Thus, specific concentration methods are often required. Many of these specific concentration techniques utilize a ligand (like an antibody) that only binds and captures the target pathogen/contaminant. Immunomagnetic separation is an example in which antibodies specific for a pathogen are tethered onto magnetic beads; the antibodies bind the pathogen, and then are captured by a magnet placed on the outside of the tube containing the sample. The beads stay on the magnet while the rest of the sample can be removed and further washed to remove the aforementioned “junk,” leaving just a small sample of mostly concentrated target pathogen. However, these techniques currently cannot be realistically scaled up to volumes required for routine food and environmental testing in most cases, and have limitations related to their cost and/or throughput. This is especially true for noroviruses, and likely one of the major factors in the lack of routine testing for norovirus in food and environmental samples.

However, this area of sample pre-processing and concentration has been of increasing interest recently. Exciting work on novel sample processing technologies is ongoing, including some of the work the lab at Amherst is conducting. For example, our lab is currently developing a technique for norovirus concentration similar to the immunomagnetic separation technique mentioned above; however, we have replaced antibody-coated beads with bacteria that present ligands that specifically bind norovirus. Thus, one can simply culture as much bacteria as needed, pellet the bacteria, and use it in place of magnetic beads. In addition to being much larger and having higher surface area than most magnetic beads (more viruses per particle than a bead), it is much cheaper and easier to simply grow as much bacteria as needed, essentially allowing more room for scale-up to larger samples. Additionally, our lab is investigating the use of magnetic ionic liquids, an emerging reagent being investigated in the sample preparation space that has the potential to obviate the need for centrifugation or complex instrumentation prior to detection.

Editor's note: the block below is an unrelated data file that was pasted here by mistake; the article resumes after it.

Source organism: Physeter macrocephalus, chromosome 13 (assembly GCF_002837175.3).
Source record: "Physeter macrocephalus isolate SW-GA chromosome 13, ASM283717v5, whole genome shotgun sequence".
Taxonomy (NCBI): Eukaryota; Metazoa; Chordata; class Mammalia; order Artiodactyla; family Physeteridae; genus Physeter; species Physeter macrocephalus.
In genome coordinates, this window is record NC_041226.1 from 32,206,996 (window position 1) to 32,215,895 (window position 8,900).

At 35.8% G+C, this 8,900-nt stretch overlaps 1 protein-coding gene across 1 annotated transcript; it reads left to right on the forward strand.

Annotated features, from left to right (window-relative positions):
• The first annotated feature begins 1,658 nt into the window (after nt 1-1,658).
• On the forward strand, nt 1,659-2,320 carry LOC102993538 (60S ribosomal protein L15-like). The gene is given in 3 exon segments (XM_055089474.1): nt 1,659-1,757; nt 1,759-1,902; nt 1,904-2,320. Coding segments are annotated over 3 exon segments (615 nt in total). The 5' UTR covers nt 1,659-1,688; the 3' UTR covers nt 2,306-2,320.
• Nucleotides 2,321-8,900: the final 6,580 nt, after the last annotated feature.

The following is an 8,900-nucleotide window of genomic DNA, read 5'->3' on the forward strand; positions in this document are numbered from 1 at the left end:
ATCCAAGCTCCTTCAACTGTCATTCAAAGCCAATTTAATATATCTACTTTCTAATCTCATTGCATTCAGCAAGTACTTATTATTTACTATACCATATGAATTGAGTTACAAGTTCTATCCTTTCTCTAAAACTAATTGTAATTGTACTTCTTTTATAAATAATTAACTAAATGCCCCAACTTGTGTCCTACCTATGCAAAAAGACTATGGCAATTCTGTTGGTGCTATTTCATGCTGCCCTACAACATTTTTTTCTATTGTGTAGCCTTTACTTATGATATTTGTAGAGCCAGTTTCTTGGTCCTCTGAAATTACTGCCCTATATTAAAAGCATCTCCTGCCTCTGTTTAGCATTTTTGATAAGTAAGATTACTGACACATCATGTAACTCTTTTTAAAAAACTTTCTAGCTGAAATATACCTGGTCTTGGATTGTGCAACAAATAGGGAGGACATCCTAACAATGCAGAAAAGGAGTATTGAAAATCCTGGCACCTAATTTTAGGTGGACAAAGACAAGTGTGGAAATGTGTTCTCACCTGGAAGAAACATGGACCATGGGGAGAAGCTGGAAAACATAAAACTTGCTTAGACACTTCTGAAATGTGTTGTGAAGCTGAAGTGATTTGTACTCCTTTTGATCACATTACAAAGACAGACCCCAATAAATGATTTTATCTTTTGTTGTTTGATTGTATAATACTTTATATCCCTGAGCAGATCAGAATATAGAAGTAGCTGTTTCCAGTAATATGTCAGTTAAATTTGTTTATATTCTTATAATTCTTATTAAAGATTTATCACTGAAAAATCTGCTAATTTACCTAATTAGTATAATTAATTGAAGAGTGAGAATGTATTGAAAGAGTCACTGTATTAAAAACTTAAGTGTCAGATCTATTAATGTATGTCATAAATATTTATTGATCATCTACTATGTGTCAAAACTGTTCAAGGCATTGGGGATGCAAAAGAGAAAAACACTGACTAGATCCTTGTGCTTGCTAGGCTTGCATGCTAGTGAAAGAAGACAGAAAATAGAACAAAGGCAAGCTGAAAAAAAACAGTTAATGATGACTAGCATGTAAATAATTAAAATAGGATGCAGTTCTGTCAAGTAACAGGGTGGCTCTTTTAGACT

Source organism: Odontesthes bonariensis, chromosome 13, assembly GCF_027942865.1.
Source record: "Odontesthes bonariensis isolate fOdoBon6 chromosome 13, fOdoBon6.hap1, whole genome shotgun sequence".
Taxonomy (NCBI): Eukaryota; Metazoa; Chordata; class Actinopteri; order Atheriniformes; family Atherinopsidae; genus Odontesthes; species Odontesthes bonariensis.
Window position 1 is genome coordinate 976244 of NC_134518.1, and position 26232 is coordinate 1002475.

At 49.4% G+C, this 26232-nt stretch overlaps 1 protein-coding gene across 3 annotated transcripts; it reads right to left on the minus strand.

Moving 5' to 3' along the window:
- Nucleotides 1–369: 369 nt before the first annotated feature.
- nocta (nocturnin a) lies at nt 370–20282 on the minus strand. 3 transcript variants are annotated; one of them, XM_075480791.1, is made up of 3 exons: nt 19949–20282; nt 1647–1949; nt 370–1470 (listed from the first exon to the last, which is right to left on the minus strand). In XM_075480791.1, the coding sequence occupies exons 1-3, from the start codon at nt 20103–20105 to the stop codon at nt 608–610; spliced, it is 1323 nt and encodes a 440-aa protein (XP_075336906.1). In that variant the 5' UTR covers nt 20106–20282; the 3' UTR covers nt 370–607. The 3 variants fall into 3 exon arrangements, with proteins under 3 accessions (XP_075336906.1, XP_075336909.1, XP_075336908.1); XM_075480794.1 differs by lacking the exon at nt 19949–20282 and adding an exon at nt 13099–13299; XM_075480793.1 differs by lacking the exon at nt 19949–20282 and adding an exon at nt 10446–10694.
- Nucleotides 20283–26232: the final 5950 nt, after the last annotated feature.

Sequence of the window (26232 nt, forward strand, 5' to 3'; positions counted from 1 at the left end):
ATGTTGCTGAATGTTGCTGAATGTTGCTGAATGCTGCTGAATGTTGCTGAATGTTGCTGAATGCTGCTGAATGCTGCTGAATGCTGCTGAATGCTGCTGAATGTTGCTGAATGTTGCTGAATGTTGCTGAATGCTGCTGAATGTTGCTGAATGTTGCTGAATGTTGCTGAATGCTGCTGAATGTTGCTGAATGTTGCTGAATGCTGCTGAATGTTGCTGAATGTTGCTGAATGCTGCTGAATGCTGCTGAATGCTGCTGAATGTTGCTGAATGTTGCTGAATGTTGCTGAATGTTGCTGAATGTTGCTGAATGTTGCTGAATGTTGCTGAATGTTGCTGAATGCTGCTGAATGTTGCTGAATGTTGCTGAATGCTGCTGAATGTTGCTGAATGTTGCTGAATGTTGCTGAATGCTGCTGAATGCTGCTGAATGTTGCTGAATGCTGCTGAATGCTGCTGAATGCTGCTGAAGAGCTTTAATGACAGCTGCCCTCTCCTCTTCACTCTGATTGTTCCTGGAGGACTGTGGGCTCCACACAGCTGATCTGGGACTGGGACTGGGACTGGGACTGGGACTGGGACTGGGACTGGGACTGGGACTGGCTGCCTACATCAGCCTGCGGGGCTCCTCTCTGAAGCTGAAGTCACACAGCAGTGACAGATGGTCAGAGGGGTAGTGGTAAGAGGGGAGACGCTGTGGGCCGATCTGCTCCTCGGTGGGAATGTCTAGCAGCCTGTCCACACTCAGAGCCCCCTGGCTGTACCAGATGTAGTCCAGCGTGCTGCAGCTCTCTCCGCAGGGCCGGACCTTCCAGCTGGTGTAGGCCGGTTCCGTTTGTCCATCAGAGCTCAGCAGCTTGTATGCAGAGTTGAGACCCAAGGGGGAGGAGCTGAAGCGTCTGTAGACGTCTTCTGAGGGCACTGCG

Thus, considering the many exciting developments in rapid detection technologies in the past couple decades, there is a growing need for upstream sample processing and concentration methods in order to fully utilize these technologies. The development of such sample processing techniques is continuing to receive attention from researchers with many exciting projects being investigated and  in the next decade breakthroughs in this area may enable us to unlock the full potential of many developed rapid detection technologies.


Acknowledgements/Special PS: The bacterial concentration work described is supported by the USDA National Institute of Food and Agriculture, Agricultural and Food Research Initiative Competitive Program, grant number: 2019-67017-29588.


About the Author:

Dr. Matthew D. Moore is an Assistant Professor and director of the Applied and Environmental Virology Lab in the Department of Food Science at the University of Massachusetts, Amherst. The Applied and Environmental Virology Lab conducts research on numerous aspects of applied microbiology/virology, with a variety of research topics. This article was written in collaboration with Sloane Stoufer and Anand Soorneedi from the Department of Science, University of Massachusetts, Amherst MA.